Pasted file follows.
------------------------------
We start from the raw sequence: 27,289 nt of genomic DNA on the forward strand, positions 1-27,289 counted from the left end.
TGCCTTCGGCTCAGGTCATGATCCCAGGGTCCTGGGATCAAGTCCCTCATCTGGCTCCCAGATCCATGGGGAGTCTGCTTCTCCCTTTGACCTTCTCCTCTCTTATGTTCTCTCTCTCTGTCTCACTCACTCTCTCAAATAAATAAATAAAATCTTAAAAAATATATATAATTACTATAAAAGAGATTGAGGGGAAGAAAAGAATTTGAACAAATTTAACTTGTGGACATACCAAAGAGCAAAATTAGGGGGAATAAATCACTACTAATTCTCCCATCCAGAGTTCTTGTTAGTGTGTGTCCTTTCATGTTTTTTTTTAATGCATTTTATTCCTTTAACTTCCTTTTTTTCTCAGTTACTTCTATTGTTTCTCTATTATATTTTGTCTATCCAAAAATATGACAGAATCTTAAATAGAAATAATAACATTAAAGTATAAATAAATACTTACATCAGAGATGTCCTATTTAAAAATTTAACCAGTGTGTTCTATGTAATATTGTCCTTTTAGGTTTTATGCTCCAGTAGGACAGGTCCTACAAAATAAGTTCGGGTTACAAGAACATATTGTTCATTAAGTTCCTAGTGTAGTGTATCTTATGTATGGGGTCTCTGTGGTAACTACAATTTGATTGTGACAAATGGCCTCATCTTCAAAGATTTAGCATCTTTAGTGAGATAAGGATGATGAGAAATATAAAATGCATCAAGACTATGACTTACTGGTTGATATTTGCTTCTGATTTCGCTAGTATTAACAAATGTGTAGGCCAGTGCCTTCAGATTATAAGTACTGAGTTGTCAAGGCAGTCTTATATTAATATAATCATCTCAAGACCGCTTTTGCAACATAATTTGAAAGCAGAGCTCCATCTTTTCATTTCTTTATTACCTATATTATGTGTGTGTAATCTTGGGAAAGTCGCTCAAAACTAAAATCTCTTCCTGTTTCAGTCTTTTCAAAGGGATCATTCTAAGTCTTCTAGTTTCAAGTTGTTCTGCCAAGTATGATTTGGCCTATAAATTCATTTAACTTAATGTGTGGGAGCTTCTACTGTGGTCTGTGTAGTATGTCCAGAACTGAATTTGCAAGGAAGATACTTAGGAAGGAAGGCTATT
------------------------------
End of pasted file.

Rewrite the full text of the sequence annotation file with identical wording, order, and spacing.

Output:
We start from the raw sequence: 27,289 nt of genomic DNA on the forward strand, positions 1-27,289 counted from the left end.
TGCCTTCGGCTCAGGTCATGATCCCAGGGTCCTGGGATCAAGTCCCTCATCTGGCTCCCAGATCCATGGGGAGTCTGCTTCTCCCTTTGACCTTCTCCTCTCTTATGTTCTCTCTCTCTGTCTCACTCACTCTCTCAAATAAATAAATAAAATCTTAAAAAATATATATAATTACTATAAAAGAGATTGAGGGGAAGAAAAGAATTTGAACAAATTTAACTTGTGGACATACCAAAGAGCAAAATTAGGGGGAATAAATCACTACTAATTCTCCCATCCAGAGTTCTTGTTAGTGTGTGTCCTTTCATGTTTTTTTTTAATGCATTTTATTCCTTTAACTTCCTTTTTTTCTCAGTTACTTCTATTGTTTCTCTATTATATTTTGTCTATCCAAAAATATGACAGAATCTTAAATAGAAATAATAACATTAAAGTATAAATAAATACTTACATCAGAGATGTCCTATTTAAAAATTTAACCAGTGTGTTCTATGTAATATTGTCCTTTTAGGTTTTATGCTCCAGTAGGACAGGTCCTACAAAATAAGTTCGGGTTACAAGAACATATTGTTCATTAAGTTCCTAGTGTAGTGTATCTTATGTATGGGGTCTCTGTGGTAACTACAATTTGATTGTGACAAATGGCCTCATCTTCAAAGATTTAGCATCTTTAGTGAGATAAGGATGATGAGAAATATAAAATGCATCAAGACTATGACTTACTGGTTGATATTTGCTTCTGATTTCGCTAGTATTAACAAATGTGTAGGCCAGTGCCTTCAGATTATAAGTACTGAGTTGTCAAGGCAGTCTTATATTAATATAATCATCTCAAGACCGCTTTTGCAACATAATTTGAAAGCAGAGCTCCATCTTTTCATTTCTTTATTACCTATATTATGTGTGTGTAATCTTGGGAAAGTCGCTCAAAACTAAAATCTCTTCCTGTTTCAGTCTTTTCAAAGGGATCATTCTAAGTCTTCTAGTTTCAAGTTGTTCTGCCAAGTATGATTTGGCCTATAAATTCATTTAACTTAATGTGTGGGAGCTTCTACTGTGGTCTGTGTAGTATGTCCAGAACTGAATTTGCAAGGAAGATACTTAGGAAGGAAGGCTATT